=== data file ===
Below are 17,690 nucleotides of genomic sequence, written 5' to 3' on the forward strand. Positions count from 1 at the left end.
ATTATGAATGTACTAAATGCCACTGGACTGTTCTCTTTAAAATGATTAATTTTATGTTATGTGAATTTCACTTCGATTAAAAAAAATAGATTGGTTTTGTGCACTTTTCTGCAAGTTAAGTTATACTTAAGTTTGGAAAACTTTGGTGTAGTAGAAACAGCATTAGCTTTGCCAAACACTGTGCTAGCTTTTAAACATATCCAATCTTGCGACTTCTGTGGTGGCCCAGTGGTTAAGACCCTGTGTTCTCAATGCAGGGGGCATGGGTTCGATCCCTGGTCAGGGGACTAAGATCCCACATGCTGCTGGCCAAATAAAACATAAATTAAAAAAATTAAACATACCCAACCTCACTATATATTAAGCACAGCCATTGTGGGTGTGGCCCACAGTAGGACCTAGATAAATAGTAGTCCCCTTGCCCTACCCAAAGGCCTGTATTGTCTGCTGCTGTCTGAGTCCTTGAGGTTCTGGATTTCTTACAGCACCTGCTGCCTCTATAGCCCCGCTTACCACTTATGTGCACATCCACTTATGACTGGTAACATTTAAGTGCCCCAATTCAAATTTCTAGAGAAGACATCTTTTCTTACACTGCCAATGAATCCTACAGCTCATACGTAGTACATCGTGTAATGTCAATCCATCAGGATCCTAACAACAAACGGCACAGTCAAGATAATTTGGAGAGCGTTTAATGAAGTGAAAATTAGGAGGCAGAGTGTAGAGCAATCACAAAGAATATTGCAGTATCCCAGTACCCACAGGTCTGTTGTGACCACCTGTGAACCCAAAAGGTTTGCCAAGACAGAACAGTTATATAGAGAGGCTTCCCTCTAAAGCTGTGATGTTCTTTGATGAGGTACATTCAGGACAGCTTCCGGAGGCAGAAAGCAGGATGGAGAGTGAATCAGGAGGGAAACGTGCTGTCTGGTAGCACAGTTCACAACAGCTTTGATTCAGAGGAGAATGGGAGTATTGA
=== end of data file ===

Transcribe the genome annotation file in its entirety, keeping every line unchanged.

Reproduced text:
Below are 17,690 nucleotides of genomic sequence, written 5' to 3' on the forward strand. Positions count from 1 at the left end.
ATTATGAATGTACTAAATGCCACTGGACTGTTCTCTTTAAAATGATTAATTTTATGTTATGTGAATTTCACTTCGATTAAAAAAAATAGATTGGTTTTGTGCACTTTTCTGCAAGTTAAGTTATACTTAAGTTTGGAAAACTTTGGTGTAGTAGAAACAGCATTAGCTTTGCCAAACACTGTGCTAGCTTTTAAACATATCCAATCTTGCGACTTCTGTGGTGGCCCAGTGGTTAAGACCCTGTGTTCTCAATGCAGGGGGCATGGGTTCGATCCCTGGTCAGGGGACTAAGATCCCACATGCTGCTGGCCAAATAAAACATAAATTAAAAAAATTAAACATACCCAACCTCACTATATATTAAGCACAGCCATTGTGGGTGTGGCCCACAGTAGGACCTAGATAAATAGTAGTCCCCTTGCCCTACCCAAAGGCCTGTATTGTCTGCTGCTGTCTGAGTCCTTGAGGTTCTGGATTTCTTACAGCACCTGCTGCCTCTATAGCCCCGCTTACCACTTATGTGCACATCCACTTATGACTGGTAACATTTAAGTGCCCCAATTCAAATTTCTAGAGAAGACATCTTTTCTTACACTGCCAATGAATCCTACAGCTCATACGTAGTACATCGTGTAATGTCAATCCATCAGGATCCTAACAACAAACGGCACAGTCAAGATAATTTGGAGAGCGTTTAATGAAGTGAAAATTAGGAGGCAGAGTGTAGAGCAATCACAAAGAATATTGCAGTATCCCAGTACCCACAGGTCTGTTGTGACCACCTGTGAACCCAAAAGGTTTGCCAAGACAGAACAGTTATATAGAGAGGCTTCCCTCTAAAGCTGTGATGTTCTTTGATGAGGTACATTCAGGACAGCTTCCGGAGGCAGAAAGCAGGATGGAGAGTGAATCAGGAGGGAAACGTGCTGTCTGGTAGCACAGTTCACAACAGCTTTGATTCAGAGGAGAATGGGAGTATTGA